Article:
Sarah Jessica Parker quits Mylan campaign as 'direct result' of EpiPen price hikes

Actress Sarah Jessica Parker, in a promotional photograph released as part of Mylan's "Anaphylaxis for Reel" campaign.

SJP just dumped Mylan on Instagram.

That’s actress Sarah Jessica Parker, who signed on in May as paid spokesperson for Mylan’s “Anaphylaxis for Reel” awareness campaign. Parker posted a statement on her Instagram account saying she's ended that relationship as a “direct result” of Mylan's exorbitant price increases on its epinephrine injection EpiPen.

Mylan hiked its prices on the allergic reaction treatment “to a point that renders the medication cost-prohibitive for countless people,” Parker said, adding that she is sad and concerned about the company's moves.


A photo posted by SJP (@sarahjessicaparker) on

The post has received more than 36,000 likes and more than a thousand comments, most thanking her for the move.

The “Anaphylaxis for Reel” effort calls for consumers to create and submit short educational films about living with and managing severe allergies. Parker joined the effort in part because she knows the risk of anaphylaxis firsthand; her 13-year-old son James Wilke has severe peanut and hazelnut allergies, Mylan told FiercePharmaMarketing in May.

Parker did media interviews to kick off the awareness push and was set to attend the film festival airing the winning work this fall. The awareness campaign is part of an aggressive marketing campaign Mylan launched after Sanofi's Auvi-Q competitor was recalled--and then yanked from the market--last year. Soon after Sanofi's stumble, a generic rival from Teva was turned back by the FDA, continuing Mylan's monopoly.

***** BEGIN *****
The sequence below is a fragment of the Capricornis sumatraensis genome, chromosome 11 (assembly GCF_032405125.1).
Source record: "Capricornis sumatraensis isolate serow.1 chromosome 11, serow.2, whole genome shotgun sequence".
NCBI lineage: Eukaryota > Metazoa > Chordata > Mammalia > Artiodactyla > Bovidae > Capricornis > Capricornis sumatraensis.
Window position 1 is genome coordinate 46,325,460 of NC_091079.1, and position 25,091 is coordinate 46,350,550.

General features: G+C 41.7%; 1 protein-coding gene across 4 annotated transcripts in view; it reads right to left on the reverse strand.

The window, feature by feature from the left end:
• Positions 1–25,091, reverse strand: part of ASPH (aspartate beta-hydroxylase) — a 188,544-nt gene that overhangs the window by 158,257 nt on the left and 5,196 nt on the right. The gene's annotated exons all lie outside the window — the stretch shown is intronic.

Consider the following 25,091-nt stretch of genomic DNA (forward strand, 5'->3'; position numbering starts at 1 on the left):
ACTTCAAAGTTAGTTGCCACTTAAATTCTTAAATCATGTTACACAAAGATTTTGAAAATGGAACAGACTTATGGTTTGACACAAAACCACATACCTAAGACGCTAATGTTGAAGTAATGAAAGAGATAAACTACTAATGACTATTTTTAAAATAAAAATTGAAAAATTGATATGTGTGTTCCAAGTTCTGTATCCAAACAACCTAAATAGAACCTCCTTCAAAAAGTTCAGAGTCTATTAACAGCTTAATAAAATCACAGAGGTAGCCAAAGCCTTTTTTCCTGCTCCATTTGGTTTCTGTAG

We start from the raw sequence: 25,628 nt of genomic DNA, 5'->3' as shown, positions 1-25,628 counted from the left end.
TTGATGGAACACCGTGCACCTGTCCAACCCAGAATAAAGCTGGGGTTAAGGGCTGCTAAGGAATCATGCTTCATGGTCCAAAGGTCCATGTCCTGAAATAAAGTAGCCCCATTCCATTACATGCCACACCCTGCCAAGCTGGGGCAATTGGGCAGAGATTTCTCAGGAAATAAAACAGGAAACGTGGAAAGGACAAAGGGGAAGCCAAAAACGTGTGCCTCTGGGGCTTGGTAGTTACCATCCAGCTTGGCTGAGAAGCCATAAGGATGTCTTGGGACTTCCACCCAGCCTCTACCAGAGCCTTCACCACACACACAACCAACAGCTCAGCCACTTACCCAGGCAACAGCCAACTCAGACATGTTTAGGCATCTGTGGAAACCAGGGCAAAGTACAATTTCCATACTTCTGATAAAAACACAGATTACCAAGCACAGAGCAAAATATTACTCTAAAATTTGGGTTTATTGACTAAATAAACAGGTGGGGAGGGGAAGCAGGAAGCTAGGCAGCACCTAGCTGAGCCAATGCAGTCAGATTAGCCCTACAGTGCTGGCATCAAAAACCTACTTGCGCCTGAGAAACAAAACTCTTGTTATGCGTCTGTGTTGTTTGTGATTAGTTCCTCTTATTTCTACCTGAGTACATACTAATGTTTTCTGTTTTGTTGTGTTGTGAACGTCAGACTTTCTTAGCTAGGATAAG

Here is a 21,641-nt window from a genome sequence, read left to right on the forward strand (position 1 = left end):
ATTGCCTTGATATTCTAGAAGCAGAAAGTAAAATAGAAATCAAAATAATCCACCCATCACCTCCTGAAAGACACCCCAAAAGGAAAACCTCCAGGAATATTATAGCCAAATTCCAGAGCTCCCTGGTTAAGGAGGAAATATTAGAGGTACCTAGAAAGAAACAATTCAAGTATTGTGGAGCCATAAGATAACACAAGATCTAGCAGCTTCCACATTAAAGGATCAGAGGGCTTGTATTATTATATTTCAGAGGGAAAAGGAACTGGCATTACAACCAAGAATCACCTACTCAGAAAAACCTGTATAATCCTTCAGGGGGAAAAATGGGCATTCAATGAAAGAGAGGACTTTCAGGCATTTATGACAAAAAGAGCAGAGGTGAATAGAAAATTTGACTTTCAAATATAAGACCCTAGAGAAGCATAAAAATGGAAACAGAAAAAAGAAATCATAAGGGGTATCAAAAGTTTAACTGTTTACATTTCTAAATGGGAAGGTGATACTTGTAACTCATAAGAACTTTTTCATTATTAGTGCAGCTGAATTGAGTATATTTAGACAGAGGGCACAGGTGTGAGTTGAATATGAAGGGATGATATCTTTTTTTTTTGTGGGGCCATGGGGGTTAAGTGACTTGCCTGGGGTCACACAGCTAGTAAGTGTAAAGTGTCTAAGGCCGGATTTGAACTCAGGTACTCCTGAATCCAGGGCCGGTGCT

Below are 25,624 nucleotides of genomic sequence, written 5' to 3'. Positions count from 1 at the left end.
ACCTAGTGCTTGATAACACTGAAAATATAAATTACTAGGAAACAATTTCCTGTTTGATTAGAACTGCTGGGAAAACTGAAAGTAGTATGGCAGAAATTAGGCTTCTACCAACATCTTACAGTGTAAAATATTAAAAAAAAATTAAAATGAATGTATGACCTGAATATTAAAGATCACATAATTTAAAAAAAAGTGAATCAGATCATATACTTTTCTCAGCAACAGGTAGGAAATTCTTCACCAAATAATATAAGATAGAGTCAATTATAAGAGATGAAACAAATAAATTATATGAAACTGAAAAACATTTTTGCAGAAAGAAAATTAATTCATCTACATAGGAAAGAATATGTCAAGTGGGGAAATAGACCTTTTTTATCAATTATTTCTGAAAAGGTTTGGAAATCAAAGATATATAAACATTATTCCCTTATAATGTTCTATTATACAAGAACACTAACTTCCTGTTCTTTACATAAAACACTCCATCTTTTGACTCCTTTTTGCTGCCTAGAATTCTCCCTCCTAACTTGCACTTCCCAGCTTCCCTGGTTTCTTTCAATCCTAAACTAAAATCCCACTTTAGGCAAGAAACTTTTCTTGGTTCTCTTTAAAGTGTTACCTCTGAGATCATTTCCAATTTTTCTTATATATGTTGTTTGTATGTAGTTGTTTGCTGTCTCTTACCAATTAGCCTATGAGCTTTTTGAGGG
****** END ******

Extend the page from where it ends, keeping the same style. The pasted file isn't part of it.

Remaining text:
As of Thursday evening, the campaign website was still up, along with Parker’s story and photo with her son. It is uncertain what will happen with the promotion next; Mylan did not immediately respond to a request for comment.

Mylan has faced a tidal wave of criticism over the past few weeks amid charges that it inflated the cost of EpiPens by some 400% since 2009 while also wildly increasing top executives’ paychecks. Just this week politicians joined the fray calling for inquiries into the price increases, with presidential candidate Hillary Clinton calling out the company and tweeting “there’s no justification for these price hikes.”

Mylan’s bottom line has flourished thanks to EpiPen sales, which languished at around $200 million when Mylan bought the company in 2007, but topped $1.2 billion last year. The drug makes up 40% of the company’s total revenue. The company has combined repeated price hikes and savvy marketing--including a deal to put EpiPen injectors throughout Disney parks--to make the product such a hot seller.

In response to the controversy, Mylan announced on Thursday that it would increase its copay assistance program from $100 to $300, which it claims will effectively eliminate co-pays for uninsured and under-insured patients. Critics, including Sen. Susan Collins (R-Maine) and the consumer group Public Citizen, blasted Mylan's move as cynical and inadequate.

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